- DOMAIN BREACH: Cryptocurrency trading platform liquid.com and crypto mining firm NiceHash were two of at least six firms that had control of their domains briefly transferred to malicious actors last week after employees at GoDaddy, the worldâ€™s largest domain registrar, were tricked by fraudsters.
- YOU GOTTA BE GERKIN ME?! Popular decentralized finance protocol Pickle Finance was hacked on Saturday, draining $19.7 million in DAI, a decentralized stablecoin pegged to the U.S. dollar, from Pickleâ€™s latest arbitraging smart contract.
- MOVING IMAGE: A programmable painting of Ethereum co-creator Vitalik Buterin set records this weekend when â€œEthBoyâ€ sold for 260 ETH (ETH, +12.69%). The painting utilizes new cryptographic tooling to refashion itself everyday based on a bevy of market and community data.
Some BTC traders may have become overleveraged during the recent rally above $18,000, according to one key metric. The average level of the â€œfunding rateâ€ across major exchanges has risen sharply from 0.023% to a five-month high of 0.087% in the past 48 hours, according to data source Glassnode. The funding rate reflects the cost of holding long positions â€“ measured by the premium derivative plays pay over spot prices. A higher number indicates excessively bullish, and therefore overbought, conditions. In such situations, a pullback or consolidation can trigger an unwinding of longs, leading to a deeper drop and a pick up in price volatility.
XRP, the native asset of the XRP ledger, is riding 16-month highs. On Saturday the third-largest crypto by market cap climbed to $0.437564, the highest price since July 2019, according to the CoinDesk 20. It has continued to rise, with minor contractions, since. Now above the $0.50 level, XRP has appreciated over 120% since the start of the year.
Volatility, market data and ETFs
A new analysis from VanEck, a major investment management firm, found that bitcoin is less volatile than the S&Pâ€™s benchmark stock index.
The report, published Nov. 20, compared BTC to the companies listed on the S&P 500, finding the cryptocurrency was less volatile than 22% of these stocks over the past three months.
â€œHistorically, bitcoin has been discussed in the news and among investors as a nascent and volatile asset outside of the traditional stock and capital markets,â€ the report reads. VanEck attributed this volatility to bitcoinâ€™s relatively small total market size, regulatory blockers and limited participation from traditional asset managers.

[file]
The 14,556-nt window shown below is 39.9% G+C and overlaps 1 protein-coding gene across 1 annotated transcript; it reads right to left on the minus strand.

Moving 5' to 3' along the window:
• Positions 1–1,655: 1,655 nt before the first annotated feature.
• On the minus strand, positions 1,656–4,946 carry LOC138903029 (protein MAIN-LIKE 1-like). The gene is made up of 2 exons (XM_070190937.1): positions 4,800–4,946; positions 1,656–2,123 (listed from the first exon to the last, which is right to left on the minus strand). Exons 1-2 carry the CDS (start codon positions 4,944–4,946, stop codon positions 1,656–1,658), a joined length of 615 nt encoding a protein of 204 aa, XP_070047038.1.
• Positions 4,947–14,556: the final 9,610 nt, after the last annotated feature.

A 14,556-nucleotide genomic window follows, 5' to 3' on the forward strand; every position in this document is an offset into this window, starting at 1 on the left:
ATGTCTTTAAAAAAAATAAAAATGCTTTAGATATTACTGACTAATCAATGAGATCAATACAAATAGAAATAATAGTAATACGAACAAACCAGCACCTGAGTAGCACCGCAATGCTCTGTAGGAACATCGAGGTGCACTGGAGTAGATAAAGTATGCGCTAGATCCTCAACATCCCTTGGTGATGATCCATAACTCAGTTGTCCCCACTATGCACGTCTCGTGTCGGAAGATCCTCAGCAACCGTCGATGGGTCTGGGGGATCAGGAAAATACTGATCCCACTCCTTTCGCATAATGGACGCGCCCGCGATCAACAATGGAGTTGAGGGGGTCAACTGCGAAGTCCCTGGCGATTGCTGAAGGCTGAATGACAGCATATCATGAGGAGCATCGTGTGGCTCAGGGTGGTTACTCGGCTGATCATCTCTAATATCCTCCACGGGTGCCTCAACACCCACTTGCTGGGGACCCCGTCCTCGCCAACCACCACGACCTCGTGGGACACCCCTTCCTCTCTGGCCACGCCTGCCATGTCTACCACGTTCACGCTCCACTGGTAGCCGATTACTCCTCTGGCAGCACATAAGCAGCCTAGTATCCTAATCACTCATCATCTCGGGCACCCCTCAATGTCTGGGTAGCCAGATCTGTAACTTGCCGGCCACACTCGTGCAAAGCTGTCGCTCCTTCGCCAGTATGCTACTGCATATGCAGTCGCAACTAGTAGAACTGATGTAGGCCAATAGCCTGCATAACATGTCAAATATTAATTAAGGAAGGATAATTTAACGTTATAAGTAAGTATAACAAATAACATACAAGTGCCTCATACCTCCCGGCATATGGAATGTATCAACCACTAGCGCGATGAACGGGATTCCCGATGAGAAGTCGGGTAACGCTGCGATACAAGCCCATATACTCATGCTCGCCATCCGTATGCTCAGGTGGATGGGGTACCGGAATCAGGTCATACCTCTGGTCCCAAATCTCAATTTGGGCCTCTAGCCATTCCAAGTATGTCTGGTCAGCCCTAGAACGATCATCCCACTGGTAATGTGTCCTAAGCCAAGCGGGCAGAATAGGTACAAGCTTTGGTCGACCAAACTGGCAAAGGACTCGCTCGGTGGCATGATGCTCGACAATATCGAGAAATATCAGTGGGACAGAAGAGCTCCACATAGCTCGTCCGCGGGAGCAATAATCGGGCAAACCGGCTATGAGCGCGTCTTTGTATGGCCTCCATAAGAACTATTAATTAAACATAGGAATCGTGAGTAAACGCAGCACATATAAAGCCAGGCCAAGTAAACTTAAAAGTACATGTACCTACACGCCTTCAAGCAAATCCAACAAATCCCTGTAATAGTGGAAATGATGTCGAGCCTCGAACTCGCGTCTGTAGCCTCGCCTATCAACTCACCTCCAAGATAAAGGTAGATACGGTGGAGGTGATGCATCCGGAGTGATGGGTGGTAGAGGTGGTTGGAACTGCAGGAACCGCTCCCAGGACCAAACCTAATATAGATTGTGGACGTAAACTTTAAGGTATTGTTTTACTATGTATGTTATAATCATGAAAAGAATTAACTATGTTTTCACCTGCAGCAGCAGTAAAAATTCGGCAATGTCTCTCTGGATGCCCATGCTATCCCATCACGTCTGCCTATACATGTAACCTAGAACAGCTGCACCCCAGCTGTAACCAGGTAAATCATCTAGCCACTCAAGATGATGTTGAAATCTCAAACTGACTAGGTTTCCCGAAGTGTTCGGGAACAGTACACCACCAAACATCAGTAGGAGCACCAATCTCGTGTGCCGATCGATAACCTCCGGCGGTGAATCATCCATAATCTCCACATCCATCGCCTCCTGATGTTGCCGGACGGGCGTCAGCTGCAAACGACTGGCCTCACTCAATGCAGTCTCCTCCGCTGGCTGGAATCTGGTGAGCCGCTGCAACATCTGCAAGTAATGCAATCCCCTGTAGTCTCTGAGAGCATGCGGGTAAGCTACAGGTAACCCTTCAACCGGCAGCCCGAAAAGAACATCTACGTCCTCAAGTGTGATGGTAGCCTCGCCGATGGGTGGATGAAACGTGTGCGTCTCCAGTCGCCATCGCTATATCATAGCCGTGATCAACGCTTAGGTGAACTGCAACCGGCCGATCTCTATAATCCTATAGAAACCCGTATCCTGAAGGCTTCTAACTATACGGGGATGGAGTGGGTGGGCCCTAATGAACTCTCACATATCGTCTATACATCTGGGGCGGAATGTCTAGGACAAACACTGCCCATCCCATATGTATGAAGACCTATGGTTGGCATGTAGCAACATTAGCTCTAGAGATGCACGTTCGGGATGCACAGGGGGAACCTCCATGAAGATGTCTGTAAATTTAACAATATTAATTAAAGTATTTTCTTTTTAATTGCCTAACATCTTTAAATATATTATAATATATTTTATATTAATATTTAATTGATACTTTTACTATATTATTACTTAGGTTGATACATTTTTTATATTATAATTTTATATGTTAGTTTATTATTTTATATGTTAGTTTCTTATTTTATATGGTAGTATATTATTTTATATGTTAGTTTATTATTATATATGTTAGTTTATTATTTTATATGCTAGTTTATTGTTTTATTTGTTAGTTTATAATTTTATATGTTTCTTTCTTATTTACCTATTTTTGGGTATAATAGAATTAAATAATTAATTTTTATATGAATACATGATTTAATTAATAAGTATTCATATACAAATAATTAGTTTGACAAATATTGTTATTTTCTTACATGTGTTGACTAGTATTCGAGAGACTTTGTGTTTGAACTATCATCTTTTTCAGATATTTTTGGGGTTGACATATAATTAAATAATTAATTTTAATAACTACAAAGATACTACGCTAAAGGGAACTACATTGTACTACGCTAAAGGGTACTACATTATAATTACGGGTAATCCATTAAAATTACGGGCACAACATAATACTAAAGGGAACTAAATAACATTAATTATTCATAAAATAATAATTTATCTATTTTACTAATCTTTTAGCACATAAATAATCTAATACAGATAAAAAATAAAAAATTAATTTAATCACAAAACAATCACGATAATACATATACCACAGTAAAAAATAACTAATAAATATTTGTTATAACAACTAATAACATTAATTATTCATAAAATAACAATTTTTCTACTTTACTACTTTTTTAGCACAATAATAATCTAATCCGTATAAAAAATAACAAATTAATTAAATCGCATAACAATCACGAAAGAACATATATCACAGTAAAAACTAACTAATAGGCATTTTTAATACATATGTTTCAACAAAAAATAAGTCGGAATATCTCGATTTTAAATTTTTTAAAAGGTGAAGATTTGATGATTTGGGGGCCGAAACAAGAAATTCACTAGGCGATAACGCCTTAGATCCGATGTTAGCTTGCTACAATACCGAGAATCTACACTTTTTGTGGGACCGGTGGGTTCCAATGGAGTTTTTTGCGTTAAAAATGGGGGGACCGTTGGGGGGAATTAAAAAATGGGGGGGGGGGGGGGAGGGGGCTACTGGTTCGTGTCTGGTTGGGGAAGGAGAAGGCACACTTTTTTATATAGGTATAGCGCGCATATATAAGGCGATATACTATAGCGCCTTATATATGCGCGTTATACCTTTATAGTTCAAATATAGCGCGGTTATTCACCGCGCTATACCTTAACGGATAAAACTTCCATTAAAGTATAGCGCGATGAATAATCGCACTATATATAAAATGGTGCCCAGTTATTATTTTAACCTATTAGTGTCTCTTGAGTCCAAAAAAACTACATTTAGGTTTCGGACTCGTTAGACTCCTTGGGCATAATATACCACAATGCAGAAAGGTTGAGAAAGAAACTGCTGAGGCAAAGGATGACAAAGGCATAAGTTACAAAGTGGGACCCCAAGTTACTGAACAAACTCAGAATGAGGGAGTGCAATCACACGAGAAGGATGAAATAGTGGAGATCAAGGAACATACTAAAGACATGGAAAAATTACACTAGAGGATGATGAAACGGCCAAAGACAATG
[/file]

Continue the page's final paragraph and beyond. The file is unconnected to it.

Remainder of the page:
But bitcoinâ€™s volatility is not an aberration, as over the 90-day period measured ending Nov. 13 some 112 stocks experienced as much or more price volatility. Further, over the past year, 29% of S&P stocks were more volatile than bitcoin.
As CoinDesk Director of Research Noelle Acheson noted in a September newsletter, volatility is frequently and erroneously conflated with risk.
â€œVolatility is a metric, a number, a measurement. Risk is an ambiguous concept,â€ she writes, adding that volatility can be an attractive attribute for a well-weighted portfolio.
In Achesonâ€™s analysis, she found bitcoin volatility is often correlated with the assetâ€™s price direction: That is, when the price comes down, so usually does the volatility.
In comparison, the CBOE Volatility Index (VIX), which measures the S&P 500 implied volatility, tends to move inversely to the S&P 500. â€œThe average 60-day correlation between the two for the month of August was -0.84, an almost perfect negative association. Using bitcoinâ€™s 30-day realized volatility as a proxy for a bitcoin VIX, we get an average 60-day correlation for August of 0.45. A very different scenario,â€ she found.
Whatâ€™s more, bitcoinâ€™s volatility is more measurable than traditional markets, as the crypto trades 24/7 freely across the world. More data points means more data to analyze.
Itâ€™s for these reasons, bitcoinâ€™s similar volatility and market information, that many feel comfortable for agitating for a BTC exchange-traded fund. As reported, U.S. regulators have been hesitant to accept crypto ETF products, often citing a lack of cohesive market data.
But a sober look at the real market conditions may point the other way.
VanEck ends its report saying: â€œWhile there are no U.S. bitcoin exchange-traded funds (ETFs) available today, we believe such products may show similar volatility characteristics â€“ based on the comparison above â€“ as many stocks in well-known indices and ETFs, such as the S&P 500 and related products.â€